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Lost Gardens

  • England , Bury, Greater Manchester

    Limefield House has a house with a small park bounded by Walmersley Road to the east, Pigs Lee Brook to the north and west and open fields to the south. Limefield Cotton Mills lie adjacent to the site to the east of Walmersley Road. This is an irregular site, with the house in a central position towards the eastern boundary. The pleasure ground to the south-east corner of the site was much simplified by the 1890s, when the surrounding area was beginning to be developed. The area has now been developed for housing.

  • England , Greater London

    Little Heath Green is a triangular site, a remnant of the village green here, which dates back at least to the C14th. The pattern of roads today follows the original settlement pattern. Until 1909 there was a village pond on the Green, which is now surrounded by relatively recent trees. The houses around the green are generally 2-storey domestic buildings ranging from 200 years old to recent date. A timber signpost that was locally listed has since disappeared.

  • Wales , Vale of Glamorgan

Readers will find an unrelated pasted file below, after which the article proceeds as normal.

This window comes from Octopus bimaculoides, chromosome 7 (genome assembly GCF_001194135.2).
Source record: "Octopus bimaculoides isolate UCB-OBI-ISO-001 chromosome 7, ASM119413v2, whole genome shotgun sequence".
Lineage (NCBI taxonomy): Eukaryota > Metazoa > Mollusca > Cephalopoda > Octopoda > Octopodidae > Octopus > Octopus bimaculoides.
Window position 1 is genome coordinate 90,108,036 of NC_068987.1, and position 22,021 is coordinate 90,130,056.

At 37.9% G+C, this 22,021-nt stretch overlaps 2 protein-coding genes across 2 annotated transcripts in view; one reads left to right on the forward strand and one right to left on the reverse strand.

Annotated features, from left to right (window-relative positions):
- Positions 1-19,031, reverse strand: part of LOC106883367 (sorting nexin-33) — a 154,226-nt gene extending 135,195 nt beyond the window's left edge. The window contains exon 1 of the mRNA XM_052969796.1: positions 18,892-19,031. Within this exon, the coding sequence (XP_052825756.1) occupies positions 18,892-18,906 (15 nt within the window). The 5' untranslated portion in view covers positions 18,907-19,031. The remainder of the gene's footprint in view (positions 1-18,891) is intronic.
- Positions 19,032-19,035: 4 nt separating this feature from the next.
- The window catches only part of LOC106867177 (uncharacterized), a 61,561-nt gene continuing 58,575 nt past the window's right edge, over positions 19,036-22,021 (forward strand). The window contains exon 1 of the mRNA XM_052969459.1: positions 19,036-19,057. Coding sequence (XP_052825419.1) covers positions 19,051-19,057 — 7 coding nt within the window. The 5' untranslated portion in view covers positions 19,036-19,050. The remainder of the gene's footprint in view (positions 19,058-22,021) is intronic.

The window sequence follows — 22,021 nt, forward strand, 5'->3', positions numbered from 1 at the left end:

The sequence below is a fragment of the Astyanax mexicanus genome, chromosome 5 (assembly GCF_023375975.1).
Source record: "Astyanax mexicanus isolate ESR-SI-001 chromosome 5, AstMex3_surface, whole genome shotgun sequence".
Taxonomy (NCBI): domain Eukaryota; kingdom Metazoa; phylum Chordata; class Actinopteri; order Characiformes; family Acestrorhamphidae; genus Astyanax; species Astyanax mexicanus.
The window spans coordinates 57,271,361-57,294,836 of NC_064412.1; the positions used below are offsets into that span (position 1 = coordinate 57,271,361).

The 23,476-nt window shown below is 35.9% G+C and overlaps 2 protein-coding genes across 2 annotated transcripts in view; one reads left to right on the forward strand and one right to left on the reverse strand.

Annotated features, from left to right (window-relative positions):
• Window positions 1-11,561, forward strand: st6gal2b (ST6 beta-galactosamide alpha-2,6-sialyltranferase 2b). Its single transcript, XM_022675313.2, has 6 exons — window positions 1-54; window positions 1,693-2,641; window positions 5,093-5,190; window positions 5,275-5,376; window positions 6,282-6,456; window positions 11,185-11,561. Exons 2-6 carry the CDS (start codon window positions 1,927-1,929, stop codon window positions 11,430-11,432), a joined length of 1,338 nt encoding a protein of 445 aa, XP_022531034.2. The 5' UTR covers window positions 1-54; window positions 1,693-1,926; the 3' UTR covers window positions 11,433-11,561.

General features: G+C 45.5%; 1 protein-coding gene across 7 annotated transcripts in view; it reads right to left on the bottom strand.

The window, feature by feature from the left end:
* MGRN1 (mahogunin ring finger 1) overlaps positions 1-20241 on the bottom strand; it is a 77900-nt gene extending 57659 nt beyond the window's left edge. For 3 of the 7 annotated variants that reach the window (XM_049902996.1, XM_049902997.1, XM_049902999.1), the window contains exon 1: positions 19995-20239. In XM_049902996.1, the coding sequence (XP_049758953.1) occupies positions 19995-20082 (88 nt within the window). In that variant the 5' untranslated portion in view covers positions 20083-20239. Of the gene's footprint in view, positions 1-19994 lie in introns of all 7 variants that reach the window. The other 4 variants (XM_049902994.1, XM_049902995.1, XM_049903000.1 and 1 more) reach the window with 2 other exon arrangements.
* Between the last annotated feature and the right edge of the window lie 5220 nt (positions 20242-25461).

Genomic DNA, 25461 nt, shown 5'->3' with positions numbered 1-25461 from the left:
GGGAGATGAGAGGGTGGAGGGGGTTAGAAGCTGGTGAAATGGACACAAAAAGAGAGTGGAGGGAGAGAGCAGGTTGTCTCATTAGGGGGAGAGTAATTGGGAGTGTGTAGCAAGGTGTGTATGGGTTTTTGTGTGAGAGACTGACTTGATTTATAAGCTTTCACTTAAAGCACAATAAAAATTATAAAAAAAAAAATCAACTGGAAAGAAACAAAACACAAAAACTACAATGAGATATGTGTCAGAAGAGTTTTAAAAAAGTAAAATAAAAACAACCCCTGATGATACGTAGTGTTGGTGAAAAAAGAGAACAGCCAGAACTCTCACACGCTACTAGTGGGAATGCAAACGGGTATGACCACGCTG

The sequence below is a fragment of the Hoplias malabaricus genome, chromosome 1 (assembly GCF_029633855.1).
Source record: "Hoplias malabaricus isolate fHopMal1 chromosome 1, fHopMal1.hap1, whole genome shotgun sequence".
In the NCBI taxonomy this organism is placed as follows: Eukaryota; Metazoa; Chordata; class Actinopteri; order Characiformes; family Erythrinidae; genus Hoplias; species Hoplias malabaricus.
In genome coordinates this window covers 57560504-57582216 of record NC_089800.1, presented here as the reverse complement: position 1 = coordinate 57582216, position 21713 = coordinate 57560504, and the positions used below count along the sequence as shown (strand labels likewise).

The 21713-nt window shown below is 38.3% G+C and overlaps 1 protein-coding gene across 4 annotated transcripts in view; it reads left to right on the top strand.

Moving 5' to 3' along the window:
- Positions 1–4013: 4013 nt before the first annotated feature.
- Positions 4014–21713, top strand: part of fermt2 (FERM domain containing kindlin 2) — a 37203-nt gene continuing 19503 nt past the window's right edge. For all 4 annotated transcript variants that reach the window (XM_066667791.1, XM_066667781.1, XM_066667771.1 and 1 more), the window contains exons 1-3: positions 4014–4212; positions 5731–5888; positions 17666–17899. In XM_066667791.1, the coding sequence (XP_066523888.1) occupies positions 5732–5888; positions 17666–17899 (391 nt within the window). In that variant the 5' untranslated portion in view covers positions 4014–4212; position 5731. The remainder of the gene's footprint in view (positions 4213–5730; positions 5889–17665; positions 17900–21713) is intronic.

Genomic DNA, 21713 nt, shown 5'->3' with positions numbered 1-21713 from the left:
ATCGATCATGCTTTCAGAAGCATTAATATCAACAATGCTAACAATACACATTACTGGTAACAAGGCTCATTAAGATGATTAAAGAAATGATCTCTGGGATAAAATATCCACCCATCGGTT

The 1878 Ordnance Survey map shows a small garden in front of the house and to the east, with a tree-lined drive between the house and the road. A monkey puzzle is known to have been in front of the house around 1905. Shrubberies, lawns, and a walled productive kitchen garden are known from a later photograph.

    Part/component of: Llanblethian

    Verland's Cowbridge Verland's Cowbridge

  • Wales , Llandough-juxta-Cowbridge

    The oldest parts of the house date from the 15th century. There were periods of development of the gardens, maily between 1803 and 1818 under the occupancy of the Prices, and in the late-19th century, when William Harkness was head gardener. The site continued in good repair until after World War 2, at which time the land was divided and much of the remaining garden was left to return to the wild.

    Llandough Castle, with outdoor swimming pool Llandough Castle, with outdoor swimming pool

  • Scotland , Cumnock

    Strips of boundary planting are all that remain of the 18th- and 19th-century designed landscape associated with the house at Logan. The western part of the estate was redeveloped for housing after the house was demolished.

  • England , Minsterley

    Lower Hogstow is a medieval deerpark, now lost.

  • England , Preston upon the Weald Moors, Shropshire

    Lubstree park was a deer park of medieval origin, and there was a lodge there from the early 17th century. The park was enclosed and the lodge destroyed in the late 18th and early 19th centuries.

  • England , Bayston Hill, Shropshire

    Until 1346 Lythwood was a royal hay of about 800 acres. In that year it was granted to Shrewsbury abbey with licence to impark 240 acres, although it is uncertain whether a park was actually created. There are now no remains of this medieval landscape.

  • England

    Mamble Park was a deer park shown on maps from the 16th to the 18th century. It may have been associated with the nearby Sodington Hall.

  • England , Trafford, Greater Manchester